A Braille ballot in Rhode Island
I lost my sight in 1986, to a rare condition called retinopathy. By then I’d already voted twice, in national elections, as a fully-sighted person.
Struggling to adjust to blindness, I was determined not to lose my ability to vote — not just casting a ballot, but the act of voting itself.
Going to the polls is essential. There’s no substitute for the feel of a voting device in your hand or the sound of your vote actually registering, a certainty that voting by absentee ballot can’t provide.
For three decades now I’ve searched for a voting experience equivalent to the one I enjoyed when I could see.
It’s a fair expectation. People who are blind are guaranteed that right by law — many laws, in fact, including at the national level alone: the National Voter Registration Act, the Voting Rights Act, the Help America Vote Act and the Federal Rehabilitation Act.
The technology has existed for many years, too. Text-to-speech software translates the candidate selections on the ballot into spoken choices; a special keypad then enables blind voters to choose their candidates by touch, with the selections confirmed by voice again before the ballot is cast.
Some places — like New York City — have more or less that setup, with ballot-marking devices that allow people who can’t see to make their choices in private.
But in many places, blind people can’t choose candidates on their own. The systems may work in theory, but they don’t in practice.
During the last 30 years I’ve made my way to the polls many times, each time hoping to recapture what I felt emotionally, and what I could actually do, before I became blind. What I experienced were more journeys of trepidation than fulfillment, not to mention the convoluted measures needed to approximate an act guaranteed by our Constitution.
We’ve come a long way of course since 1988, when I first voted as a blind person. The technology back then was punch card, so my husband Mike joined me in the booth, selected the candidates for me and placed my hand on top of the stylus so I could physically punch the ballot on my own.
In a subsequent election, Mike was away on business. I made it to the polls myself, but quickly discovered how much assistance I’d need without him. Two judges — one Democrat, one Republican — crowded with me and my seeing eye dog into the tiny polling booth.
I didn’t bother asking them to put my hand on the stylus so I could punch the card myself, just allowed a third party to vote for me with a second third party to witness.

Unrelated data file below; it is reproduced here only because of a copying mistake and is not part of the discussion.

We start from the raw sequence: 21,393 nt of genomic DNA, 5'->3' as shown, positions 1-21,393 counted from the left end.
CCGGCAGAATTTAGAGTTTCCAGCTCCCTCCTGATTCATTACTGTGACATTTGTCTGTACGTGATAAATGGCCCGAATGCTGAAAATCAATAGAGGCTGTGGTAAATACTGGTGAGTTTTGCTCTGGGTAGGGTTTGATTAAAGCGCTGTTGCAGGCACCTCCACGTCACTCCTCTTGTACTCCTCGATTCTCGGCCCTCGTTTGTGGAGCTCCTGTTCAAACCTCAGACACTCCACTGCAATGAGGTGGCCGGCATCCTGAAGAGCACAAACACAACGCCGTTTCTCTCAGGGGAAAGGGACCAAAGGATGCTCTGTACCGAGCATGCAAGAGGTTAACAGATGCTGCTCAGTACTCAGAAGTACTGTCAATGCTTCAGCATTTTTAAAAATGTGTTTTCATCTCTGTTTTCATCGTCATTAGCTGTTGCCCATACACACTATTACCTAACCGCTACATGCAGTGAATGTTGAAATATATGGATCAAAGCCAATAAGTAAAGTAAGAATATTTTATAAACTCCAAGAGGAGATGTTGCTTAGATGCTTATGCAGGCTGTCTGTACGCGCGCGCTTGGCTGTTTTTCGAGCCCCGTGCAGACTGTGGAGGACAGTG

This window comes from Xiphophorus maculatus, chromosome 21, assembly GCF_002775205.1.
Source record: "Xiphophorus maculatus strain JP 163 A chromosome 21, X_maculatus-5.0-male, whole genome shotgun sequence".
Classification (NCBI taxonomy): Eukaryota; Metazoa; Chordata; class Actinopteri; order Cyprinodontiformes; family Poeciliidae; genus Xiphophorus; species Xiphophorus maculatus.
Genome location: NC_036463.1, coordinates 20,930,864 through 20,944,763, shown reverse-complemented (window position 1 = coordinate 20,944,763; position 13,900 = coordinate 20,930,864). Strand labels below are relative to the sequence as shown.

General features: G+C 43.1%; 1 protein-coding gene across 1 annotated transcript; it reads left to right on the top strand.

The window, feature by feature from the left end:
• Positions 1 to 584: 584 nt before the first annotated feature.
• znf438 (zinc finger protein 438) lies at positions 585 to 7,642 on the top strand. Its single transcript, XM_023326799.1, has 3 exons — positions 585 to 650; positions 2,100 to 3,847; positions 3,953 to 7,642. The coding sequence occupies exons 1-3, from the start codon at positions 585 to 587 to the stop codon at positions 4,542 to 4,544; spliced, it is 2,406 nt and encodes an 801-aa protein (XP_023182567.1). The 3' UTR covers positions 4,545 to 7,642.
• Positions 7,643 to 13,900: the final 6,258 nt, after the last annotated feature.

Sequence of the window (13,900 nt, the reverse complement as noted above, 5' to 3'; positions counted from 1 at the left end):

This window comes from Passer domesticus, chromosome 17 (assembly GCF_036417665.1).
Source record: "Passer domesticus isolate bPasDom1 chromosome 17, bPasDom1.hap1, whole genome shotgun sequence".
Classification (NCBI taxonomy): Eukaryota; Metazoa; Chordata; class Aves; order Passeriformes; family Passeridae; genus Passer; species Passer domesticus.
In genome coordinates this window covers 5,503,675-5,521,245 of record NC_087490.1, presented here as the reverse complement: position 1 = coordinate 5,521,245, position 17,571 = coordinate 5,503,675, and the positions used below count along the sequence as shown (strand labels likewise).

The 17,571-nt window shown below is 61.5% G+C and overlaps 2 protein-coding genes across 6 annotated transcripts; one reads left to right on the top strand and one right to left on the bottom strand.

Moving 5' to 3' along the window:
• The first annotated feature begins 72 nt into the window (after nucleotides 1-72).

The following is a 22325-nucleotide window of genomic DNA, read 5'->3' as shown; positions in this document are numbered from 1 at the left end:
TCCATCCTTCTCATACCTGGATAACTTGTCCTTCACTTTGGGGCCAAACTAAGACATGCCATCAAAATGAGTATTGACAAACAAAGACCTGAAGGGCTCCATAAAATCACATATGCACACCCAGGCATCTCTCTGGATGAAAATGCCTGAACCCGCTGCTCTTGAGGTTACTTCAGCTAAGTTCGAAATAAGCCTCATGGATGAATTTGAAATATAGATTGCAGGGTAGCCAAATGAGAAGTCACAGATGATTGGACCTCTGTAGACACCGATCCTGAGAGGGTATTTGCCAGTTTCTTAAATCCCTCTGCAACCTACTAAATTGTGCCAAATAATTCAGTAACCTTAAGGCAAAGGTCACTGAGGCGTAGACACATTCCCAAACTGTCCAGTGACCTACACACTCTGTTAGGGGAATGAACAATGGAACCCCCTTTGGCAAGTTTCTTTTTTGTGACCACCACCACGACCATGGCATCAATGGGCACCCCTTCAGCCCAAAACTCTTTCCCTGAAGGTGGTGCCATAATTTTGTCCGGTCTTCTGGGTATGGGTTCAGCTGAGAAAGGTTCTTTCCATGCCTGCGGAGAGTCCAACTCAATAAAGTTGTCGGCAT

Yes, I cast a ballot, but the experience was invasive and overheard by many.
Text-to-speech software became available in the mid-2000s, and the news coursed quickly through the blind community that we could now vote independently and privately. I live in Chicago, and the city sponsored free trainings at Chicago public libraries. I spent many hours there, getting a feel for the machines and practicing with the buttons on the handheld device.
When I arrived at the polling station in 2008, the technology was in place but no one could operate it. There’d been no training of staff in the sequences needed — enabling the software, activating the audio, even finding the headphones that ensure privacy of selection.
So backwards in time we went. Once again my husband Mike had to sign an affidavit, accompany me to the booth, read the candidates’ names out loud and hear my choices in response, as did everyone else within earshot. The same scenario repeated in 2012 during the national elections.
Next month we again have a national election of great import, and again, my hopes are raised that I’ll be able to exercise the same basic right that sighted people do — to vote in private without public assistance. Millions of Americans with disabilities share this ambition. Most of us aren’t fortunate enough to have a spouse named Mike. Instead, we need to rely on larger systems and resources.
“Save yourself the trouble,” some suggest with a shrug. “Vote absentee.”
On a purely technical level, I won’t vote absentee as it’s historically fraught with challenges, including ballots getting damaged or lost, and in many cases not even counted.
It’s the larger imperative that compels me to the polls, however. People need to see me voting, and the astonished comments I hear from people waiting with my seeing eye dog and me in queue tell me they really do want me to vote.
Those of us with disabilities can’t let others forget about us. In the not-too-distant past, people with disabilities did stay home, not just on voting day, but perpetually. We can never go back to those days, and voting publicly is one way to ensure we don’t.
Finke is the interactive community coordinator at Easterseals headquarters in Chicago and the author of two books.